In a recent post I wrote about a not-too-uncommon scenario in which a customer wants a fixed price software project to be delivered, but is still trying to figure out all those pesky details and then I asked the question on wether you would take the project on or not?  Even if it meant turning down a massive potential upside for your business and therefore, for you.

Now for those who know me, they'd know the answer would be a flat out "No!". Even if the end goal is clear, the steps needed to get there hardly ever are and, just like death and taxes, it's a guarantee that something will change and that some tasks in the project will be a lot quicker than expected while others will take a lot, lot longer.  The nature of tasks is that you can never get more than a 100% improvement on a single item (ie when it doesn't need to be done) and yet it's quite common to have tasks that blowout by much more than 100%.  This simple fact combined with changes in requirements is why most software projects run late and over budget.

Now it's easy to say we should face up to reality and admit that this will happen.  Heck, let's expect it to happen and change our practices accordingly.  Let's start using an agile process like Scrum, XP or Crystal Clear.  Let's get our teams thinking about things differently, get them involved earlier in the process and have us working towards a solution instead of blindly following a someone else's myopic plan towards certain failure and a likely death march project.  It's what I would recommend 10 times out of 10.  You're not guaranteed success using agile, but the chances of succeeding and having a happy customer are so much better using agile than with any traditional development methodology.

And then the "other reality" sinks in.  The world is run by accountants.  Most CEO's come from a finance background, they have profit as their primary goal (not successful projects), their #1 confidant is usually the CFO, their sales people are given financial targets, their project managers are told to minimize costs, the customers don't want to spend more than they have to and in these days when we all have to legally cover our collective asses the accountants want us to wrap up all business dealings in a contract so that when things don't go according to plan we can have a way to apportion blame appropriately and get the money we want.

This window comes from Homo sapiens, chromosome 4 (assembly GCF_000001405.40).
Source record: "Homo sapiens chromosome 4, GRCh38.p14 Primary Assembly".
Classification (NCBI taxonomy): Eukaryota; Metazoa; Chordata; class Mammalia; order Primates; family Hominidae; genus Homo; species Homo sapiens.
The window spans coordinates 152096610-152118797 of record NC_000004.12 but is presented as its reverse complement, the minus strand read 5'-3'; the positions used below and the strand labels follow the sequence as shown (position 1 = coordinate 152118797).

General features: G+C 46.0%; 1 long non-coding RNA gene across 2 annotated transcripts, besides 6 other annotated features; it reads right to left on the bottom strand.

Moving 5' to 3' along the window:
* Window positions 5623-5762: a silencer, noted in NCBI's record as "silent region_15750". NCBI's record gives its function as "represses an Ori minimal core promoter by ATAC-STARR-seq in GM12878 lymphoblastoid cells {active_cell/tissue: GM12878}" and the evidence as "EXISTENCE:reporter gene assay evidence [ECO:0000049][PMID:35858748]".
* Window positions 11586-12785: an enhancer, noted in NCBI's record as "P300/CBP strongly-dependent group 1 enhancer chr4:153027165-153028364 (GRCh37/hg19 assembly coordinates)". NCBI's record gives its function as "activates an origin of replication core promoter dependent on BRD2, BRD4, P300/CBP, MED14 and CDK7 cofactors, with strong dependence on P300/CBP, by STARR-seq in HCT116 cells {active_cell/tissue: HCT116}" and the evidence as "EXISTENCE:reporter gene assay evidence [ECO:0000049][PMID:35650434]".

It's this "other reality" that means that fixed price, fixed duration contracts are the norm.  It's this other reality that makes the introduction of agile processes so hard and why it's so hard to keep them in place.  Agility is about cooperation; "reality" is about combat.

A while back I did a few weeks of sub-contracted technical work for a large firm who had taken on a fixed price project.  The project was doomed to failure from the start and the scary thing is that they knew it and yet they still took it on!  Why?  Because of the revenue involved (yes, that "other reality" again).  What the customer wanted and the time and budget they had just didn't match up but the money was good.  The firm figured that they'd do what they could within the strict terms of the initial contract and then pick up extra time through massive overestimation on change requests.

What an awful way of doing a project.  Yet this attitude is rife within the industry. No wonder the software industry is seen as largely being run by snake-oil merchants and used car salesmen.


If fixed price contracts are the way businesses want to operate what can we do?  Udi has an interesting take on it, but I'd rather try something that's a little less grey.

I'd rather try and be different from the start.  Get a reputation for openness and honesty.

I think it's still possible to do fixed price work but instead of going for one single massive up front bid I'd rather apply agile's iterative approach to the proposal.  I'd like to suggest something like the following with timeboxing as appropriate: